I chose to read the artical titled "From timothy in Rialto, CA" found in the main Forum. What I found most interesting was this young individual so interested in this topic he would go to the point of not only a generous donation but to write a sincere letter as well.

His letter covered a broad area of detail. Some of which included his personal opinion on how people are trying to stop the growth of our knowledge by preserving and putting regulations on scientist who are trying to find out knowledge about the past generations of humans as well as their culture and the way they lived. He obviously supports the scientist and their efforts to gather more information and knowledge.

I must say that I would have to agree with Timothy. I feel that is the only way to make conclusions and to discover the lost information. Now if I saw harm in what the scientist were doing then I would strongly oppose. However, so far I have found no harm in this issue.

The only issue that I have come across that may be problematic to me is the fact that these people that scientist continue to dig up (to put it bluntly) are somebody, and have or had loved ones at one point and was laid to rest after they past on. So, the question is, Is it ok to dig somebody up after a period of time to analyze them or study them or should they rest in peace for eternity?

Some may feel different, and I urge them to speak their opinion however, the issue will never die.

Lauren Krupar writes
The Kennewick Mess

The issue over the Kennewick man can be boiled down to mere curiosity. We, as human beings and as Americans, have an unfailing desire to want to know all we can about the past, even if it means ignoring another culture's interpretation of that past. We seem to consistently forget that we were not here first, and even if the American Indians were also not the first inhabitants, their stake is older then ours and should be respected. I believe that there would be no argument over the bones if the scientists involved had simply asked the tribes what would and would not be respectful, and if they had been mature enough to live with the response. I admit that the destruction of the site where Kennewick man was found is regrettable but there is nothing that can be done about that now; no lawsuit can replace the amount of data that was reburied. What can be done is to talk directly to the Umatilla, the Nez Perce, the Yakama, and the Colville Confederation about what the next step should be, should Kennewick man be buried or shold the scientists attempt to extract DNA from the bones? When an outsider, even a scientist, deals with another's ancestors, and ultimately, that culture's beliefs, the person should be respectful. The tradition of these tribes of leaving the dead buried and not dug up to be examined is no more ridiculous then the idea that it is wrong to walk over a grave or holding your breath when passing a cemetery. They are all part of a particular culture but just because one culture is different than our own and is somehow less 'scientific,' does not make it wrong. The Indians believe they know their history and have a firm idea of who they were; who are we to degrade that belief? Merely outsiders looking in.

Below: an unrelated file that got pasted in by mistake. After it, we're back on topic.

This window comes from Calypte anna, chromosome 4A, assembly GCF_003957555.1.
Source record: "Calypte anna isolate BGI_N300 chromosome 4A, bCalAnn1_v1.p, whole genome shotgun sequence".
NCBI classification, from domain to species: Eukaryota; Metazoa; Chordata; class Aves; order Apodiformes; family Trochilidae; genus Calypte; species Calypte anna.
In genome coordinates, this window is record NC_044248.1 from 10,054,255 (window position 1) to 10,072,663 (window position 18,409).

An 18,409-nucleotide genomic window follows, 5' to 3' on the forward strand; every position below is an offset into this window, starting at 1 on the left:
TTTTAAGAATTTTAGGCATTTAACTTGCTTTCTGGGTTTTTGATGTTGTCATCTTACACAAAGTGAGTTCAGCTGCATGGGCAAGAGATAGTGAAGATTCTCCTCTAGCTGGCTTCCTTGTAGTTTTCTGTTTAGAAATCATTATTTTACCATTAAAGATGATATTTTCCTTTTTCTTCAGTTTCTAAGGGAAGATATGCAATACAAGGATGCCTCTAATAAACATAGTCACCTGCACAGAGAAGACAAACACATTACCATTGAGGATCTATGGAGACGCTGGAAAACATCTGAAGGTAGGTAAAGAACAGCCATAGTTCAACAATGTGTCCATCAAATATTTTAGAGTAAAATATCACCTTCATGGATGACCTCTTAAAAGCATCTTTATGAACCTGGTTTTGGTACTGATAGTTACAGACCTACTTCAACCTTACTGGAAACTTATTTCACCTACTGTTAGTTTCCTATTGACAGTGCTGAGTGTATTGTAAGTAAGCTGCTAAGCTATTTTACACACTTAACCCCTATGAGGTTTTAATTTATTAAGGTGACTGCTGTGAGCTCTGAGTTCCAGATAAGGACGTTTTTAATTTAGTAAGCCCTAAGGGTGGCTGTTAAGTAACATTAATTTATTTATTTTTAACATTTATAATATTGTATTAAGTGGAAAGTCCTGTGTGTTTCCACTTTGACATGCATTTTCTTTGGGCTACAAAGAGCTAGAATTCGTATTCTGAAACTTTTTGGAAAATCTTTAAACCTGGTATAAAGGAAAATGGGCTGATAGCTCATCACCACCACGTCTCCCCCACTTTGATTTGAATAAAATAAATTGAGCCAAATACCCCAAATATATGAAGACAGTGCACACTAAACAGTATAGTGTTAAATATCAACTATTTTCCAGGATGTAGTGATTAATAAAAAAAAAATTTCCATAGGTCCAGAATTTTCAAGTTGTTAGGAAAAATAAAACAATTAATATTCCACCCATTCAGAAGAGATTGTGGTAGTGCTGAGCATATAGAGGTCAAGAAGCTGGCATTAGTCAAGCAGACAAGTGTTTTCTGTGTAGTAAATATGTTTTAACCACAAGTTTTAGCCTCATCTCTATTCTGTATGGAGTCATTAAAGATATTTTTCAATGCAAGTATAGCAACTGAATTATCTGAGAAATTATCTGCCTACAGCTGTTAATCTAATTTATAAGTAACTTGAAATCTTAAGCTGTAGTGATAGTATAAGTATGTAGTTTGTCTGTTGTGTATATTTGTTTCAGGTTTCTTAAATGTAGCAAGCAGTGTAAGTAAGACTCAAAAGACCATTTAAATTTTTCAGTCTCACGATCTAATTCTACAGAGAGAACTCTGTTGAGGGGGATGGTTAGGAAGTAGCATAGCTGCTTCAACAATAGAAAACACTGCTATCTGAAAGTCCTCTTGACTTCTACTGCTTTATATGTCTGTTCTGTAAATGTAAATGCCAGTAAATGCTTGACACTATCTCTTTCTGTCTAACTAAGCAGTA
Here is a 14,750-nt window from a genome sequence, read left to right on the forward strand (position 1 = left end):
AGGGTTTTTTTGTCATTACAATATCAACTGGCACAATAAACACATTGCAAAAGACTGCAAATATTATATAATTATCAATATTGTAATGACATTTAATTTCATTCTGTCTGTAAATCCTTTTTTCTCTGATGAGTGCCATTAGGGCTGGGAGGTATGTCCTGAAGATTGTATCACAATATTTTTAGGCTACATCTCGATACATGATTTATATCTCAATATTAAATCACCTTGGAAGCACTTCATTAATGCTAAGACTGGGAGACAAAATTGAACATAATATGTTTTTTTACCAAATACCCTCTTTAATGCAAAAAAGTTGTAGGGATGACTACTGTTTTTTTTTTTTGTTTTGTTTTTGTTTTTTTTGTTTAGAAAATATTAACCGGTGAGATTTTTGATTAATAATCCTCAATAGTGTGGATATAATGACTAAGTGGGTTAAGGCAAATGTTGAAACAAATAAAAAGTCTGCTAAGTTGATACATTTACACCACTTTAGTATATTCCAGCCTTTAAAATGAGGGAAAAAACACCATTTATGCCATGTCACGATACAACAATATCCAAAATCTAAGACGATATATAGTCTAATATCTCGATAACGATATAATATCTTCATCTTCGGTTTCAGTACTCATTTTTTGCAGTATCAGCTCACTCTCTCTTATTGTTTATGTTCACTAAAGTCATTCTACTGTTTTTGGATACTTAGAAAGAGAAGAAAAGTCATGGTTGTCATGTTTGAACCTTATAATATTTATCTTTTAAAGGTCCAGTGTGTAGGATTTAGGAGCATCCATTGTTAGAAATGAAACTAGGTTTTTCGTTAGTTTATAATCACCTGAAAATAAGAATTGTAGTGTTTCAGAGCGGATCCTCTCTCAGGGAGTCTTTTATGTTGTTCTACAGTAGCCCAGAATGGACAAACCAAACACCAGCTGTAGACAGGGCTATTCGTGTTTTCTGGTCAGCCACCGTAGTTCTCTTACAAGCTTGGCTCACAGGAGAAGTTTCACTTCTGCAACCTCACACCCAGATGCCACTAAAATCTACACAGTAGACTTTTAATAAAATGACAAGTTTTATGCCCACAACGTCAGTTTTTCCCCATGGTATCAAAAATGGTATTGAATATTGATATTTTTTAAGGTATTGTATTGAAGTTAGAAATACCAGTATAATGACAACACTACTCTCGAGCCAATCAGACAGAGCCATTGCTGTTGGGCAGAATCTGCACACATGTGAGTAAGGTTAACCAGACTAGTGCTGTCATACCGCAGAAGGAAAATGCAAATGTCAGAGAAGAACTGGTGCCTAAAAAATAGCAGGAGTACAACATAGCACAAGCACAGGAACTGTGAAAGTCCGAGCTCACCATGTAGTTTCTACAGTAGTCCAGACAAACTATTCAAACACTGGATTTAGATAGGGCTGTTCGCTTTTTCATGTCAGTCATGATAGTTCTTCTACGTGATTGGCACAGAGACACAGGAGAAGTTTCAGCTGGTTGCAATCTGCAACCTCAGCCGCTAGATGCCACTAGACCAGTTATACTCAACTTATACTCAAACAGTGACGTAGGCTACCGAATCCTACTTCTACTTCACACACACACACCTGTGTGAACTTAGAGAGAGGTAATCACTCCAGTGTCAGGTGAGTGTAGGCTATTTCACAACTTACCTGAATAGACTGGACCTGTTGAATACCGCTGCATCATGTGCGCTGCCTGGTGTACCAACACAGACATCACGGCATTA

Leah Tonon writes

While on the quest for knowledge, one should be prepared for the milestones that lie on the path ahead, no matter how unexpected they may be. These milestones test the ability of a person to rise above and continue their pursuit for whatever truth they may be seeking. However, one person's gain may also be another person's loss so to speak. In regards to Kennewick Man, this milestone undeniably tore moral issues apart in the name of knowledge.

On one part of the spectrum, knowledge of the past is diligently sought out and regarded a treasure in our culture. Attaining this knowledge comes at a fairly high price and often causes problems, even though people are very interested in the past. When Kennewick Man was stumbled upon by two college students, scientists everywhere were excited to gain knowledge of the stories that could be learned from studying him. This would have been perfectly accepted by society, except that it was now violating a group of people's rights as human beings to do so.

According to many American Indian religions, it is nothing short of robbery to deprive a person from the right to have a proper burial. When Kennewick Man was unearthed, this problem arose. According to the law passed in 1990, (N.A.G.P.R.A.) Kennewick Man should've been cataloged, then neatly placed back where he was found. No matter how strict the quest for truth may be, the law and the rights of other human beings must be obeyed. To put this issue into retrospect, it wouldn't be socially moral to dig up a grave at a local cemetery. In short, the rights of American Indians should be regarded as nothing but the same since they are also human beings.